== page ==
The respondent claimed the benefit of deduction of the second item by stating the debts owed to him, by various persons or agencies became time barred. Section 41 of the Act is to the effect that where an Assessee gets the benefit of allowance or deduction in a particular assessment year, but thereafter, gets the benefit of that very amount or part of it, such amount shall be deemed to be profit or gains of business or profession and accordingly chargeable to income tax. In the concerned assessment year, the respondent has endorsed in his books of account that the second item is written off. The reason mentioned therein is that either the creditors were not traceable or that it has otherwise become time barred. In that view of the matter, the respondent did not feel like showing it as profit and gains of business or profession in the concerned assessment year. The I.T.O. took the view that the amount ought to have been shown as income under Section 41 (1) of the Act and accordingly, levied tax. That aspect has assumed finality.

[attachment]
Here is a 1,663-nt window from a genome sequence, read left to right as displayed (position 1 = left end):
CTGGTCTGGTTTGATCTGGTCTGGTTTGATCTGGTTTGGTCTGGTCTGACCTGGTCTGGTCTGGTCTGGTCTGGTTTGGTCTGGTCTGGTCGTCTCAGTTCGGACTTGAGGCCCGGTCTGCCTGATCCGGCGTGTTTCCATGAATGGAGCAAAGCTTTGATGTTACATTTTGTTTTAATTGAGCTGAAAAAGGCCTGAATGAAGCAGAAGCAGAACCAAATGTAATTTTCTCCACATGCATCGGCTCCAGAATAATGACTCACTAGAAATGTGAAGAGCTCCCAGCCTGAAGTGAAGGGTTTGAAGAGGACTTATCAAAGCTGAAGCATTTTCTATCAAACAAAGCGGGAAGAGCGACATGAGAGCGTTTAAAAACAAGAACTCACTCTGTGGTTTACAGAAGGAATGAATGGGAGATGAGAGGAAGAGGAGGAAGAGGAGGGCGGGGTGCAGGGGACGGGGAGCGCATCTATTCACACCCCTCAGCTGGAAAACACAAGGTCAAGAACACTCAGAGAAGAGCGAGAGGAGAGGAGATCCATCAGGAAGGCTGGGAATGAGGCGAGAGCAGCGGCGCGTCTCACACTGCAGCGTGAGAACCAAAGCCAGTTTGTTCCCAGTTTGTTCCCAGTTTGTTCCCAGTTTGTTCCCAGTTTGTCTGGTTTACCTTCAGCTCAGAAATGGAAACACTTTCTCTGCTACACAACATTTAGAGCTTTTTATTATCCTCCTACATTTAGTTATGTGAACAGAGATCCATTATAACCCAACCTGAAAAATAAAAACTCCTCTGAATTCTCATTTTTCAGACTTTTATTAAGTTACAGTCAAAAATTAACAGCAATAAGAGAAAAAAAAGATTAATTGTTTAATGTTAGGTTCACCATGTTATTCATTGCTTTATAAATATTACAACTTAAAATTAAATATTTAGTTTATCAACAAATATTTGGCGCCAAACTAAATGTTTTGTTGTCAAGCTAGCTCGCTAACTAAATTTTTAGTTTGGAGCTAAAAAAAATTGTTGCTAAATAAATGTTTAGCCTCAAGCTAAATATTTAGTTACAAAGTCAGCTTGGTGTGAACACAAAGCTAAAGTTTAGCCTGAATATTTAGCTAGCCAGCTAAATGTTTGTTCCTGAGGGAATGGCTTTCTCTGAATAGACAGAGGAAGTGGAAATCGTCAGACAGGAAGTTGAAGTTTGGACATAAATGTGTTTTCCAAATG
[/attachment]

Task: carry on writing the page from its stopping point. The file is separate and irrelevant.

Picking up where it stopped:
Another aspect noticed by the I.T.O. was that the first item representing the written off interest was not shown as an item of income and that also attracts Section 41 (1) of the Act. Having brought both the items under the purview of the tax, the I.T.O proceeded to initiate proceedings for levy of penalty under Section 271 of the Act. Show cause notice was issued and order of penalty was passed. In the appeal, the Commissioner sustained the penalty in respect of the second item and has set aside the one, as regards the first item. The Commissioner took the view that though the addition of the same as an item of income was sustained, it cannot be said that there was any mala fide intention on the part of the respondent in not showing it. Reliance was placed upon the judgment of the Supreme Court in Cement Marketing Company of India Limited Vs. Assistant Commissioner of Sales Tax (124 ITR 15) . It was treated as a bona fide mistake and the penalty to that extent was set aside. The Tribunal concurred with the finding.